How to Reduce or Avoid the Estate Tax for Your Heirs
When President Trump unveiled his major tax reform bill, it included the goal of eliminating the estate tax completely by 2024. Until then, the estate tax actually only impacts a handful of Americans—fewer than 1% of the population—because only individuals with an estate valued at $5.5 million or higher will have their estates taxed when they die. If your estate is worth less than this, you don’t have to worry about your heirs losing any portion of their inheritance to the estate tax. However, if your estate is valuable enough to make it taxable, here are some tips to either reduce or entirely avoid the estate tax.
One way to still pass on your assets to your heirs while reducing the estate tax is to give them gifts each year. For the 2019 tax year, you can give up to $15,000 tax-free to any number of individuals. You can do this to reduce the value of your estate over time, until it falls under the estate tax threshold.
For example, let’s say you have four children, and your estate is current valued at $6 million. You can give each child $15,000 per year, reducing your estate value (assuming there are no other changes to your estate) by $60,000 each year. In roughly 9 years, your estate would be worth about $5.4 million, putting it under the estate tax threshold.
However, it’s important to be aware that, depending on the size and frequency of the gifts, the remainder of the estate may still be subject to the estate tax. But even in these cases, your heirs will lose significantly less to taxes than they would have without the annual gifts. And, as an added bonus, you would actually be able to see and enjoy the results of the inheritance you leave before you pass.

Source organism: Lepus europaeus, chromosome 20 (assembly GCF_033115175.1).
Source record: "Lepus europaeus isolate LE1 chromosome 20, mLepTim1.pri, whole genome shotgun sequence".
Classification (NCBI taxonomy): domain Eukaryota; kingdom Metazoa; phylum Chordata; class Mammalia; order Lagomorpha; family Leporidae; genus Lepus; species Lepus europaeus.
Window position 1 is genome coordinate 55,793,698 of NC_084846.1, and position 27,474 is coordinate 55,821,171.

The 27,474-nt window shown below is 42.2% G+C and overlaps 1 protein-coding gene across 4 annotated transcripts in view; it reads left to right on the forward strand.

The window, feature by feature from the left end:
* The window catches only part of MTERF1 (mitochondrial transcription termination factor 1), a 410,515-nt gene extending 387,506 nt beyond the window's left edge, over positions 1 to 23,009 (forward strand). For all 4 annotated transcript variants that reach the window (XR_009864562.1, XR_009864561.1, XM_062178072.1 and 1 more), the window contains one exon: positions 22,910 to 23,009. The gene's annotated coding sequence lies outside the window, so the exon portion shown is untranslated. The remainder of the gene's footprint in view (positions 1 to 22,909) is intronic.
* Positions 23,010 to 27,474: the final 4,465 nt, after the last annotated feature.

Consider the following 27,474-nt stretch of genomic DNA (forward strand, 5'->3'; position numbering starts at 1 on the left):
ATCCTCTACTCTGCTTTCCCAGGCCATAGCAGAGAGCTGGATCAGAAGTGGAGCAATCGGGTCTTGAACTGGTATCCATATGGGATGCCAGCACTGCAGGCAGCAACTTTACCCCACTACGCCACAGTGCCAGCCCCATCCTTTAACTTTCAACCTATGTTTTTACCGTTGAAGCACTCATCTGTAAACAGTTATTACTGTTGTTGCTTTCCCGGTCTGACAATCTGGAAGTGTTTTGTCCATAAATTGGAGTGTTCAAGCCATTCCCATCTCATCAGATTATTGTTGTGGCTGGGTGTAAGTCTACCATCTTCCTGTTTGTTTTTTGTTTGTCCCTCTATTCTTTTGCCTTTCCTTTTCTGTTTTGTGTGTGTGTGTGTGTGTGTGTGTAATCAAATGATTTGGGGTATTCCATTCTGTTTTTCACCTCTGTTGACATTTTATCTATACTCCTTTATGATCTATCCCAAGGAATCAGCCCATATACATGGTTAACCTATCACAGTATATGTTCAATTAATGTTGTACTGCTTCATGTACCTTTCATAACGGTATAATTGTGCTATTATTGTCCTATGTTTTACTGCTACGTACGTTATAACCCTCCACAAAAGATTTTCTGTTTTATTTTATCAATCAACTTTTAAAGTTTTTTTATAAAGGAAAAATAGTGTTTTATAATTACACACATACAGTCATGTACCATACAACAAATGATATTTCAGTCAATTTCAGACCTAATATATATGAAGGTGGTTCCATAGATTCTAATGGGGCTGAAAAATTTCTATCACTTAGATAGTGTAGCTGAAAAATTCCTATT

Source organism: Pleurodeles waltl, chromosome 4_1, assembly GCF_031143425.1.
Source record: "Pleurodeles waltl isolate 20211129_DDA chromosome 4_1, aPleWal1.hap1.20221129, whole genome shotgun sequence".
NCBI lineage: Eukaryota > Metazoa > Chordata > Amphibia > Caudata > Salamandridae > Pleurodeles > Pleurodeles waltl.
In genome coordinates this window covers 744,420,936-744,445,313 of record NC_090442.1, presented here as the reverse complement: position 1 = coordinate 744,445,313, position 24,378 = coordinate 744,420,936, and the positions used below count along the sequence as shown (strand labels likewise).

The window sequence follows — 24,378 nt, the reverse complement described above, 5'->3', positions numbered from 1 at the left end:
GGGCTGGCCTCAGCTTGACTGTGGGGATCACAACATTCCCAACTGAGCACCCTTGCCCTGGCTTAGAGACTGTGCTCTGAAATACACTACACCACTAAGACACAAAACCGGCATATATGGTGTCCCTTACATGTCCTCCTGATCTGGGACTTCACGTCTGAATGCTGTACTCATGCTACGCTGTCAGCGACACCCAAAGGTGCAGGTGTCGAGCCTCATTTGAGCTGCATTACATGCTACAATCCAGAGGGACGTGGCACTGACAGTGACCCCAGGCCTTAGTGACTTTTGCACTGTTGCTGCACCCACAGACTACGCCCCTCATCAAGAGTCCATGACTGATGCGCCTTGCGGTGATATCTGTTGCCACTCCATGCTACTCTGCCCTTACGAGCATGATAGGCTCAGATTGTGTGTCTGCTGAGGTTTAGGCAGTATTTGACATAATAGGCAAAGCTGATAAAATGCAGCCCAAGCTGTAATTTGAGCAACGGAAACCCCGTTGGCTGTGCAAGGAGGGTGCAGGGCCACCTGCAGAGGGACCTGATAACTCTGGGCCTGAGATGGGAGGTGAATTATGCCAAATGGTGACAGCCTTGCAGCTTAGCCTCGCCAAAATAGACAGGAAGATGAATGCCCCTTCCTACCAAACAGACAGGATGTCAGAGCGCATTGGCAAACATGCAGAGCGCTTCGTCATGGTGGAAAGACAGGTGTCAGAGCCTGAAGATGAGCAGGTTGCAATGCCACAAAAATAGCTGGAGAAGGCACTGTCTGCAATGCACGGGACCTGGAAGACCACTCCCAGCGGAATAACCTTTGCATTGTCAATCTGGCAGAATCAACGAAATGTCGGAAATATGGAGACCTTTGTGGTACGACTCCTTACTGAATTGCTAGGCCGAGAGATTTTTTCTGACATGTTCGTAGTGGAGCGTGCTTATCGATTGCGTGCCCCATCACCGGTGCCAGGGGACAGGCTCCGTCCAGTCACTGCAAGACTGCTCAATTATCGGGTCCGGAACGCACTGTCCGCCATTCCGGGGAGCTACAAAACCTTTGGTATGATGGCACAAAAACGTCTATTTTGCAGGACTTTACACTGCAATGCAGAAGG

Irrevocable Life Insurance Trusts
Most individuals, regardless of their economic status, purchase life insurance as a way of ensuring their loved ones’ financial stability if they pass away. However, in many cases, the value of your life insurance can be added to the value of your estate, making it subject to the estate tax, if the estate value is high enough. (And, in certain cases, the value of your life insurance may even push your estate’s value above the threshold.)
One way to avoid having this portion of your legacy taxed is to set up an irrevocable life insurance trust. Essentially, you would be committing all of your insurance benefits to a trust, and transferring those to a beneficiary. This would mean you’re unable to make changes to the trust without the beneficiary’s consent. However, in the event of your death, your insurance benefits would not be included in the value of your estate.
It is best to do this sooner rather than later though; if you die within three years of setting up an irrevocable trust, the value of your life insurance would still be included with your estate.
Charitable donations are another way that you can reduce the value of your estate to either reduce or avoid the estate tax. There are a few ways to do this. The first would be to simply make charitable donations throughout your life, bringing down the value of your estate. While this is the most obvious answer, there are a few others that can be done as a part of your will.
The first is a charitable lead trust, or CLT. This simply wills some of your funds or valuable assets in a trust to a tax-exempt charity upon your death. Any assets included in a CLT are not considered when valuing your estate, and can provide a significant tax break. Whatever’s left in the trust will go toyour beneficiaries.
The second option is a charitable remainder trust, or CRT. This allows you to will a stock or another appreciating asset to a charity of your choice. As long as you are alive, you can continue to earn interest and dividends from that asset, while also avoiding the capital gains tax. When you die, your investment income will be donated to the designated charity and lower your estate tax burden.
There are a few other options available to you to reduce your estate tax burden. So, if you have a high-value estate, and you’re worried about how much of it will be lost to taxes, contact us today. We’ll see how we can help you reduce your estate taxes, so more of your estate goes to your loved ones.